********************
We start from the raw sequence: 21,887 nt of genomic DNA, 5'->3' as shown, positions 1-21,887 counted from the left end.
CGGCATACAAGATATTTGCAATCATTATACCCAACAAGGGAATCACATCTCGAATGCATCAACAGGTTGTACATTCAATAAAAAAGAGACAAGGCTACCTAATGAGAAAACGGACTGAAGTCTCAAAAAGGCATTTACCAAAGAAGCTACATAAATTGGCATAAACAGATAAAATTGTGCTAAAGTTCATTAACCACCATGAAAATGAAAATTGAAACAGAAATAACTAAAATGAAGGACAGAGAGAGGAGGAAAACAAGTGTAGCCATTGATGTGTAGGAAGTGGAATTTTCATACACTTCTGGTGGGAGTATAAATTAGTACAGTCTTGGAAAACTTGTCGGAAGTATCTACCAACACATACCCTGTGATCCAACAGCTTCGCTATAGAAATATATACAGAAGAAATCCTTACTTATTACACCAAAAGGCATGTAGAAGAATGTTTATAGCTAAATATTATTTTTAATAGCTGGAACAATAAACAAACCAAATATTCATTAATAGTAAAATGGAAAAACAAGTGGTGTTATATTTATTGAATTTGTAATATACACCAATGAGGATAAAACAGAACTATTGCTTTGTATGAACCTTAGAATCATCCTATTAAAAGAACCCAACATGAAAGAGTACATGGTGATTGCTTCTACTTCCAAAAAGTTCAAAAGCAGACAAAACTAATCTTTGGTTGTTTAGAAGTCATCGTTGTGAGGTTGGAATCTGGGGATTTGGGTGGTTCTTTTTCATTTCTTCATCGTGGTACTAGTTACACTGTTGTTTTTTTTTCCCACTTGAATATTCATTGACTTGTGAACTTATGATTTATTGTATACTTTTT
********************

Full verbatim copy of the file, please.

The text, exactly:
We start from the raw sequence: 21,887 nt of genomic DNA, 5'->3' as shown, positions 1-21,887 counted from the left end.
CGGCATACAAGATATTTGCAATCATTATACCCAACAAGGGAATCACATCTCGAATGCATCAACAGGTTGTACATTCAATAAAAAAGAGACAAGGCTACCTAATGAGAAAACGGACTGAAGTCTCAAAAAGGCATTTACCAAAGAAGCTACATAAATTGGCATAAACAGATAAAATTGTGCTAAAGTTCATTAACCACCATGAAAATGAAAATTGAAACAGAAATAACTAAAATGAAGGACAGAGAGAGGAGGAAAACAAGTGTAGCCATTGATGTGTAGGAAGTGGAATTTTCATACACTTCTGGTGGGAGTATAAATTAGTACAGTCTTGGAAAACTTGTCGGAAGTATCTACCAACACATACCCTGTGATCCAACAGCTTCGCTATAGAAATATATACAGAAGAAATCCTTACTTATTACACCAAAAGGCATGTAGAAGAATGTTTATAGCTAAATATTATTTTTAATAGCTGGAACAATAAACAAACCAAATATTCATTAATAGTAAAATGGAAAAACAAGTGGTGTTATATTTATTGAATTTGTAATATACACCAATGAGGATAAAACAGAACTATTGCTTTGTATGAACCTTAGAATCATCCTATTAAAAGAACCCAACATGAAAGAGTACATGGTGATTGCTTCTACTTCCAAAAAGTTCAAAAGCAGACAAAACTAATCTTTGGTTGTTTAGAAGTCATCGTTGTGAGGTTGGAATCTGGGGATTTGGGTGGTTCTTTTTCATTTCTTCATCGTGGTACTAGTTACACTGTTGTTTTTTTTTCCCACTTGAATATTCATTGACTTGTGAACTTATGATTTATTGTATACTTTTT